Digital Amateur Radio

The following are the different digital modes being used the the Durham Region area. Some of the repeaters are in multi-mode, where different modes are available in addition to regular FM voice.

DMR – Digital Mobile Radio

DMR, or Digital Mobile Radio, is explained in more detail, via my scanner DMR page, but a more simplistic explanation follows:

Tier I

DMR Tier I products are for license-free use in the 446 MHz band in the European Union.

This part of the standard provides for consumer applications and low-power commercial applications, using a maximum of 0.5 watt RF power. With a limited number of channels and no use of repeaters, no use of telephone interconnects, fixed/integrated antennas, and a talk timer of 180 seconds, Tier I DMR devices are best suited for personal use, recreation, small retail and other settings that do not require wide area coverage or advanced features.

Tier II

DMR Tier II covers licensed conventional radio systems, mobiles and hand portables operating in PMR frequency bands from 66-960MHz. The ETSI DMR Tier II standard is targeted at those users who need spectral efficiency, advanced voice features and integrated IP data services in licensed bands for high-power communications. ETSI DMR Tier II specifies two slot TDMA in 12.5 kHz channels.

DMR Tier II is based on the following ETSI standards.

  • ETSI TS 102 361-1 Air interface
  • ETSI TS 102 361-2 Voice and generic services and facilities
  • ETSI TS 102 361-3 Data protocol

Tier III

DMR Tier III covers trunking operation in frequency bands 66-960MHz. The Tier III standard specifies two slot TDMA in 12.5kHz channels. Tier III supports voice and short messaging handling similar to MPT 1327 with built-in 128 character status messaging and short messaging with up to 288 bits of data in a variety of formats. It also supports packet data service in a variety of formats, including support for IPv4 and IPv6.

Talk Groups

Talk Groups (TG) are a way for groups of users to share a time slot, without distracting and disrupting other users of the time slot. It should be noted that only one Talk Group can be using a time slot at a time. If your radio is not programmed to listen to a Talk Group, you will not hear that Talk Group’s traffic.

The DMR-MARC Mototrbo™ network supports a number of Talk Groups on TS1 including World Wide (TG1, PTT), North America (TG3), and World Wide English (TG13). TS2 is for local, state, and regional Talk Groups. The DCI/TRBO network uses TG3163 for North America and TG3161 for World Wide, and TG3 for World Wide English on TS2.

The DMR standard also supports private calls (one-to-one), encryption, and data. Private calls are not allowed by most of the amateur networks and many consider private calls not amateur friendly; private calls tie up a large number of repeater time slots across the network. Encryption is not legal on amateur radio in the USA but is allowed in Canada! Data and text messaging is supported on some networks.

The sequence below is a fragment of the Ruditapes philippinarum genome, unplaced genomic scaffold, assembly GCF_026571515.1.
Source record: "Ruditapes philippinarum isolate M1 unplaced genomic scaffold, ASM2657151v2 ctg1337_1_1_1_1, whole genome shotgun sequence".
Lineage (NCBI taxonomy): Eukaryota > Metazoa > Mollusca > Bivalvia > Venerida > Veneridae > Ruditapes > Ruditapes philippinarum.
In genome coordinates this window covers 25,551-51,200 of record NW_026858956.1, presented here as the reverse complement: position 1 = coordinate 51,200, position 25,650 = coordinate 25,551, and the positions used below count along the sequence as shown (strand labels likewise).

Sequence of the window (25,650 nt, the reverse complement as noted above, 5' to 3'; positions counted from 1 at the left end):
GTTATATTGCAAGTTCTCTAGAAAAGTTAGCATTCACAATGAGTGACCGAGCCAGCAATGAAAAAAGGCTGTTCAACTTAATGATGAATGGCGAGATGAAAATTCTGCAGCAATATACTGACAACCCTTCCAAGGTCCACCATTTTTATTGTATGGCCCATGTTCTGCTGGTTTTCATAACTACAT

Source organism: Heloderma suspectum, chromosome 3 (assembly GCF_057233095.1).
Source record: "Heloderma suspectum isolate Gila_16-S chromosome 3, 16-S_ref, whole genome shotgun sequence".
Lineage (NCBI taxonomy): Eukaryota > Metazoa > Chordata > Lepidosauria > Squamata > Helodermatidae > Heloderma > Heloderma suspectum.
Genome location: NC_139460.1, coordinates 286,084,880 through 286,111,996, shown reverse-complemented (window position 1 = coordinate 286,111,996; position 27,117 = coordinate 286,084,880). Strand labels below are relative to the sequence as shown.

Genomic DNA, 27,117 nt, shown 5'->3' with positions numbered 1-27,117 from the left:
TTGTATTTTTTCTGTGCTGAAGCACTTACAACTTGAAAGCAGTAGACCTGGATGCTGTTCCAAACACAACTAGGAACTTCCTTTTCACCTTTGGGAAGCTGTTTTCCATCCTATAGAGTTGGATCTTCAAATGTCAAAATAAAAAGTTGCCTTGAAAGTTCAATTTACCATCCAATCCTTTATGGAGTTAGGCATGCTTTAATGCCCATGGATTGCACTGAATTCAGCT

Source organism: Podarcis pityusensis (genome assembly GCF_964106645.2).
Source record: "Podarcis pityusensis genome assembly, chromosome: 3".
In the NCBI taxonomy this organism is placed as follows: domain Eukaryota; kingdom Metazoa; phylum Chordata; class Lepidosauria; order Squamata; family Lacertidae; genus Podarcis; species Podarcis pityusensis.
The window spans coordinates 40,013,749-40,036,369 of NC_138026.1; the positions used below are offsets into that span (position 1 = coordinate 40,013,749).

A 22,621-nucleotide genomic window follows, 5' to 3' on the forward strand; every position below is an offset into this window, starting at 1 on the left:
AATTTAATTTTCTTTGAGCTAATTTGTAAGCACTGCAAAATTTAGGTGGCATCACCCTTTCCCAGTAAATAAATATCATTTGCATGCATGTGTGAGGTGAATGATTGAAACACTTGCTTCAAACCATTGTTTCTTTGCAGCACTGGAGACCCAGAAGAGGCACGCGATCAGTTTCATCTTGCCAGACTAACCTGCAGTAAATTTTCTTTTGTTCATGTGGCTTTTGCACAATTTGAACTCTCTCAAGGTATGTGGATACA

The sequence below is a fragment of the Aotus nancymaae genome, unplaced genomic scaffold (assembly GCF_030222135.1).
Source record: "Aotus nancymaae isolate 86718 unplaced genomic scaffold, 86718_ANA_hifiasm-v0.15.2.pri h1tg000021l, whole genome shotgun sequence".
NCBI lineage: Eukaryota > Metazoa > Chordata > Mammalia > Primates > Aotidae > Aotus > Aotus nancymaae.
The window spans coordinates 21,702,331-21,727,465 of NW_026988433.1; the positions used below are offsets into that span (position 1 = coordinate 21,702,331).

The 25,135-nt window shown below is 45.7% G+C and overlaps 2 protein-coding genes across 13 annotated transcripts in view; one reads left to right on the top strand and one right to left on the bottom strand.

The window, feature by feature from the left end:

For simplex traffic, the accepted standard in the amateur community is to use TG99 on TS1 with CC1.

DMR Repeaters

The following DMR repeaters are available in the Durham Region area:

BrandMeister Network

VE3OBI – Courtice – 442.1375 – CC1
VE3SBX – Ajax – 442.3625 – CC3
VE3LBN – Oshawa – 443.9875 – CC3
VA3WIK – Toronto – 442.1875 – CC4
VE3NUS – Toronto – 444.2875 – CC1

9 = Local/Region
91 = Worldwide
93 = North America
99 = Simplex
302 = Canada
310 = TAC-310
311 = TAC-311
3023 = Ontario

DMR-MARC Network

VA3XPR – Toronto – 442.3375 – CC1 (Disabled due to jamming)

1 = World Wide
2 = Local 1
3 = North America
8 = Golden Horseshoe Area
9 = Local 2
13 = WW English
113 = UAE 1
123 = UAE 2
302 = Canada
310 = TAC310
3023 = Ontario
3022 = Quebec
3024 = Manitoba
3026 = Alberta
3029 = New Brunswick
3027 = British Columbia
9998 = Parrot
9999 = Audio Test

Presently, all Toronto area DMR-MARC repeaters have been disabled due to jamming/interference.

NXDN – Next Generation Digital Narrowband

The NXDN (Next Generation Digital Narrowband) common air interface protocol, which was developed jointly by ICOM and Kenwood, uses Frequency Division Multiple Access (FDMA), employing a 4-level FSK modulation scheme. These companies and others together form the NXDN Forum.

Kenwood’s brand for NXDN equipment is “NEXEDGE”, while Icom’s brand for NXDN equipment is “IDAS”, or Icom Digital Advanced System. For a more detailed information via my scanner NXDN page.

NXDN Repeaters

The following NXDN repeaters are available in the Durham Region area: